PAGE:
LSS: Rite of passage welcomed

By the time you read this, my family and I should have fulfilled a promise I made 13 years ago — if the good Lord’s willing and the creek don’t rise (as my mama used to say).

Thirteen years ago, I promised my friend that my family and I would be on hand for her daughter’s Bat Mitzvah.

Back then, thirteen years seemed impossible.

These babies would surely defy the laws of nature and remain babies. They couldn’t grow to be gangly, goofy adolescents spending time and energy on things beyond our limited, but sufficient domains.

Much to our surprise, time stops for no man – or our daughters.

Both girls have grown to be everything adolescence holds true. As it turns out, in our worlds, gangly and goofy is the new baby. And this weekend, my family and I will go to celebrate our daughter’s first friend’s rite of passage.

What a wonderful tradition Judaism offers its young. At an age when their worlds are going topsy-turvy, the faith offers an opportunity to focus on and study wisdom as old and steady as time, plus a chance to reflect on the personal obligations of God’s commandments.

Certainly, the event is more than a party.

The Bar and Bat Mitzvah require work on the part of the adolescent. Our young friend will read a passage from the Torah in front of her temple’s congregation – in Hebrew. She will deliver a sermon inspired by that week’s parshah (like in many Christian faiths, the Torah is divided into parts and studied at weekly intervals, allowing for the whole Torah to be completed in a year).

At any age, but especially having just turned 13, getting up in front of hundreds of her friends, her parents and their friends, her grandparents and their friends requires a certain chutzpah.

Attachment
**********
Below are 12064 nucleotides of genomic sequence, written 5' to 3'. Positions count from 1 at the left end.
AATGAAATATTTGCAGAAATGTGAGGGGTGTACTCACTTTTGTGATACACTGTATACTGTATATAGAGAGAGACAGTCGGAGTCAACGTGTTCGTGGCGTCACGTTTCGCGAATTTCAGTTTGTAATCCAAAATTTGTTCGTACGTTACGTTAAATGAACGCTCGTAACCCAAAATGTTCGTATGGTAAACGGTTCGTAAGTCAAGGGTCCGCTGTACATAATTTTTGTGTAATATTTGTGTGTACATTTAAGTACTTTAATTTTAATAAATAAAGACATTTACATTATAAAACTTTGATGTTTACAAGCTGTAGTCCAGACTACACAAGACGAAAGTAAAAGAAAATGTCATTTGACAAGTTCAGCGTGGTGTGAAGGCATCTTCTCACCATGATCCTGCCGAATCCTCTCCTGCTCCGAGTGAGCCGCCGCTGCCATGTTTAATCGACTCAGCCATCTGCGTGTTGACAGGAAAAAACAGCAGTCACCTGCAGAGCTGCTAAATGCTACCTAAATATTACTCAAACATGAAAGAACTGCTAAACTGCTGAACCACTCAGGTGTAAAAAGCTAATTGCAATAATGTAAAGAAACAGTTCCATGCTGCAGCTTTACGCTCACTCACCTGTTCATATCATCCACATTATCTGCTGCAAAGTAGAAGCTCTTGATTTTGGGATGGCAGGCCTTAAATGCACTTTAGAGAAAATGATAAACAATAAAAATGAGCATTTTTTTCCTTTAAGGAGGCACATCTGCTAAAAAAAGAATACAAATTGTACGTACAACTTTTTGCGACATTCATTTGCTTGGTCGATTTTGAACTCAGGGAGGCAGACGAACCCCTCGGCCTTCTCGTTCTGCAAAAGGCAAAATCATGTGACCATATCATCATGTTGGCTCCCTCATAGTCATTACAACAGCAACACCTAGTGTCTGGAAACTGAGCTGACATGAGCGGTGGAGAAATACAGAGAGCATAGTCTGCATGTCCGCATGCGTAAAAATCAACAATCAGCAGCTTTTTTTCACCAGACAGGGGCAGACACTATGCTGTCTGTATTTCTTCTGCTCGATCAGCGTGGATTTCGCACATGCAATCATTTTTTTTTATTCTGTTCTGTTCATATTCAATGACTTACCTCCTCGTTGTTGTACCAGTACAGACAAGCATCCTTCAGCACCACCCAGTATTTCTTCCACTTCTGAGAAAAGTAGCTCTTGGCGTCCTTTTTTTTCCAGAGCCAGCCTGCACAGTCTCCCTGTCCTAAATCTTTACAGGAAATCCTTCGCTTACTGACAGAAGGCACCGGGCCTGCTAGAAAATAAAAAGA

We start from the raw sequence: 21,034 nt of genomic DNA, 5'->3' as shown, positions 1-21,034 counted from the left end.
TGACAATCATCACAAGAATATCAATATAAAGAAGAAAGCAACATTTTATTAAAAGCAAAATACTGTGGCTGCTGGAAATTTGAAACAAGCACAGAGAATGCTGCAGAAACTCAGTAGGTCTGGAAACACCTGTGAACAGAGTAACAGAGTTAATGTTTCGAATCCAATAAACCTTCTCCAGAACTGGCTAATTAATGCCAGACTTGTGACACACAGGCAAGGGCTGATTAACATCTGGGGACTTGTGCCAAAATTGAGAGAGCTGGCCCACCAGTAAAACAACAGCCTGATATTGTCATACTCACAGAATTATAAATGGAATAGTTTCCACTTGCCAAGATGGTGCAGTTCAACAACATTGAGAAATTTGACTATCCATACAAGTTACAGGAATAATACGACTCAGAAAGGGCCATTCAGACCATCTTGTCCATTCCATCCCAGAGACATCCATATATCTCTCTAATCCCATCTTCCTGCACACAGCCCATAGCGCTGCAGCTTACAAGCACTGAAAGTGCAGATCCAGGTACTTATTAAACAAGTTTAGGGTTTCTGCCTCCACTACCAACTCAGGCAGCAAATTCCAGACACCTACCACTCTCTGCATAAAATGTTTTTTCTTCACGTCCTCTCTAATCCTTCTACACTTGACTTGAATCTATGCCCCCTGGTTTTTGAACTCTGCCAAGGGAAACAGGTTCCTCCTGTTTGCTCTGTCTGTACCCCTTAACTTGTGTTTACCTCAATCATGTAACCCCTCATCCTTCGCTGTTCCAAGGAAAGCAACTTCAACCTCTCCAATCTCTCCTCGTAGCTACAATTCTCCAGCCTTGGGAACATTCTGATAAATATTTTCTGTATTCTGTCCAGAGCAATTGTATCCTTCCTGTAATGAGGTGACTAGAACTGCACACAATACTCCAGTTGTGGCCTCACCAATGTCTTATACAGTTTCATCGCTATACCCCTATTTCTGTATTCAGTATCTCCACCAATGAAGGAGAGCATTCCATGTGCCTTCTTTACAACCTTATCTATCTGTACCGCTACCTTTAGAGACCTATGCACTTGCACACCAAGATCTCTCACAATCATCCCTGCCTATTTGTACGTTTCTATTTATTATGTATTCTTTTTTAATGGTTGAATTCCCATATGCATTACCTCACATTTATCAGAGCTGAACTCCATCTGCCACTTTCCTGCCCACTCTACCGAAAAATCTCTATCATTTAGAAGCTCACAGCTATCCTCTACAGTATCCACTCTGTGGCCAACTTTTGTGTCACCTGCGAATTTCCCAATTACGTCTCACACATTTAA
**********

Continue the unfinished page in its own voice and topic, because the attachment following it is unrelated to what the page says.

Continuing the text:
Judaism does a good job of connecting the generations – and offers a perfect platform for families and friends to connect and reconnect with each other. During the service, our young friends’ grandparents will hand the Torah to her parents. Her parents will then hand it to her — a link to who she is and who she will become.

The event is a perfect rite of passage, which is sorely missing in so many cultures. Trust me when I tell you that a similar rite is needed for adolescents. For me, this year has been the Year of the 12-year-old. My oldest daughter is 12. I have been surrounded by 12-year-olds as I’ve taught sixth grade. I’ve watched them and learned. So many of these kids – including my own — are searching for who they are and where they’re going. They desperately need faith. They need a greater awareness of commandments to be kept. They need the support of generations who have gone before them and continue beside them offering love and encouragement.

This weekend, our young friend is fortunate to be at the center of all of that.

To her and her family, I say, “Mazel tov.”

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